Samsung UK to open new AI centre in Cambridge
Andrew Blake Samsung
Professor Andrew Blake (Credit: Alan Turing Institute)

Samsung UK to open new AI centre in Cambridge

South Korean electronics giant Samsung is to open a new artificial intelligence (AI) research centre in Cambridge, England.

The technology hub will explore the capabilities of diverse, human-centred AI, said the company in an announcement this morning.

The Cambridge AI Centre joins established Samsung AI labs in Moscow and Toronto. The company hopes to gather the fruits of its new research network by building what it describes as “an open ecosystem of devices” that are powered by AI and offer demonstrable benefits to human beings.

In March, the company also announced plans to open an AI lab in Paris, France.

Blake’s heaven

The new Samsung AI Centre in Cambridge will be chaired by AI and computer vision pioneer Professor Andrew Blake, who has held the positions of distinguished scientist and laboratory director of Microsoft Research Cambridge, and research director at the UK’s data science foundation, the Alan Turing Institute.

Professor Blake said:

The centre’s research will help us to better understand human behaviour, exploring areas like emotion recognition, and further expand the boundaries of user-centric communication to develop AI technologies that ultimately improve people’s lives.

His appointment reflects Samsung’s strategy for the centre to collaborate closely with UK academia, in the hope that the company can establish itself as a leader in the field, with benefits for society and new growth opportunities for the economy.

Prime Minister Theresa May welcomed the news:

It is a vote of confidence in the UK as a world leader in artificial intelligence, and the new AI research centre will benefit from the world-renowned talent and academic prowess of Cambridge.

In April, the government launched its new Sector Deal for AI with a range of industry partnerships and private investments, alongside central funding from the Exchequer. The government also announced new roles for AI in the health service – news that was followed this week by a number of implementations of the technology by NHS hospitals.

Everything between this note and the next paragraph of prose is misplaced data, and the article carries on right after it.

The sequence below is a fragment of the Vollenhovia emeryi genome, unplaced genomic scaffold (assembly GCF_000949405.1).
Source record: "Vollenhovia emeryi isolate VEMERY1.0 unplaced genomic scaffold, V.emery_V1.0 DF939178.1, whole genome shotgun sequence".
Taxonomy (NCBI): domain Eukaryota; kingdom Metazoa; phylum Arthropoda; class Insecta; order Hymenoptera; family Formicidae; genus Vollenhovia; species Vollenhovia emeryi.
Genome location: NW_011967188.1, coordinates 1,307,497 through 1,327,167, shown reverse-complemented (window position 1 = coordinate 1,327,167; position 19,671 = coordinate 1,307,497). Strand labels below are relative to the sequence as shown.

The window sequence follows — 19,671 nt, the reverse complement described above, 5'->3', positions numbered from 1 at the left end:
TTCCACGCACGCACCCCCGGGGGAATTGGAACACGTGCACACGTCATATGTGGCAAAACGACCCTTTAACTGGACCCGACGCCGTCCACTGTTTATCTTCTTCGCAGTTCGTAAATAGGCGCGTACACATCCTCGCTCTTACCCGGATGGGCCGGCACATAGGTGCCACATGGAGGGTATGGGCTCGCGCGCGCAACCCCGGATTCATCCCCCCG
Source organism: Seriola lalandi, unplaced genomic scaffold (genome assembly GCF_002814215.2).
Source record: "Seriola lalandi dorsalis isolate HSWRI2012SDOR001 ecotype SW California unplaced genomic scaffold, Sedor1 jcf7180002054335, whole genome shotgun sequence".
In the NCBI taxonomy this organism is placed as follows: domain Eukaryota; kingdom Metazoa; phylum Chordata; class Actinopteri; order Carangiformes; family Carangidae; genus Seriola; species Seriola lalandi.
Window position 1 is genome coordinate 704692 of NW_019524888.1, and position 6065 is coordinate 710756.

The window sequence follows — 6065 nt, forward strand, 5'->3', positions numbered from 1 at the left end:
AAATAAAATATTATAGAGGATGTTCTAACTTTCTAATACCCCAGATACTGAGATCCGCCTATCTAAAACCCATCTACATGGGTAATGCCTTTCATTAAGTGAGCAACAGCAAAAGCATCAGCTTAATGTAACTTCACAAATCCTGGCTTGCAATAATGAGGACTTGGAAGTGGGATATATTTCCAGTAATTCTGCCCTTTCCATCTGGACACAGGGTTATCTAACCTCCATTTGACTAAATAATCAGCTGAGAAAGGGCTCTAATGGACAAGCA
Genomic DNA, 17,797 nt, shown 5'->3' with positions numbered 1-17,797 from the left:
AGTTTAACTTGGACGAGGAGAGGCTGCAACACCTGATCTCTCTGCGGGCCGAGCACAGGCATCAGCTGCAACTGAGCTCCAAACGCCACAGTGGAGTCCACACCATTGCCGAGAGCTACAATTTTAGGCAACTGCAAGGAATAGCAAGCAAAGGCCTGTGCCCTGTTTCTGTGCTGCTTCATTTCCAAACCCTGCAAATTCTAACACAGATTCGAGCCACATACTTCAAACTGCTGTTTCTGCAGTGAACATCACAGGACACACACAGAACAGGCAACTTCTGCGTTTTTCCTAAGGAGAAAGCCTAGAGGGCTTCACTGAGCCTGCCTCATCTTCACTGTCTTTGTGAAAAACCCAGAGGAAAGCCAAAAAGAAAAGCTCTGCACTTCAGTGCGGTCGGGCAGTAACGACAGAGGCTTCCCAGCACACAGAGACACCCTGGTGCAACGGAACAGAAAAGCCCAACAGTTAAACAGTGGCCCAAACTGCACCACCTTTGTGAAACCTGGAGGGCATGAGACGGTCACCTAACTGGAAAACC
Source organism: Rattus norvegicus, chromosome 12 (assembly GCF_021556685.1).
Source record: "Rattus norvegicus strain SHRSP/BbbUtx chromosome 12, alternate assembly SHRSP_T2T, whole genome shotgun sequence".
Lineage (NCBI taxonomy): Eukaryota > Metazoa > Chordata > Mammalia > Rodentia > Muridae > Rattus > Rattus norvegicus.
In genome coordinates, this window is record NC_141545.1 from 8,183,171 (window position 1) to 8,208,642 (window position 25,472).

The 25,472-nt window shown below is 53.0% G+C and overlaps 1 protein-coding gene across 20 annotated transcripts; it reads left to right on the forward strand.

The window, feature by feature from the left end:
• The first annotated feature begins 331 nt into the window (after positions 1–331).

Internet of Business says

Blake recently stepped down from the Turing Institute to pursue his own research interests in AI, with a particular focus on autonomous vehicles. Samsung’s stock of electric vehicle patents means that it could forge a new role for itself in transport as opportunities for driverless and electric vehicles expand.

With its diverse product offerings and scale – as the world’s largest chipmaker by revenue – Samsung could implement AI in numerous sectors. Meanwhile, its Bixby smart assistant seeks to emulate the success of Apple’s Siri, Amazon’s Alexa, IBM’s Watson, and Google Assistant.

However, it has a lot of ground to make up against the likes of Microsoft and Google, which recently announced their latest manoeuvres in conversational AI.

The competition extends to the battle for talent. The foremost AI researchers are being headhunted by big technology companies, with many European academics being lured by enormous salaries in the US.

Speaking at the Westminster eForum event on AI policy in February, Dame Wendy Hall – co-author of the UK’s AI strategy – acknowledged this challenge, when she said, “I don’t know how we’re going to deal with the salary issue, but that’s another problem altogether. Because if you go to Australia, or Canada, or the States, professors there are already being paid more than the Prime Minster. So how do we attract them to come here? That’s an issue we need to sort out.”

This threatens to create an environment where just a handful of companies and nations possess advanced AI capabilities. So in this context, Blake’s appointment and the establishment of the new centre are particularly good news for the UK.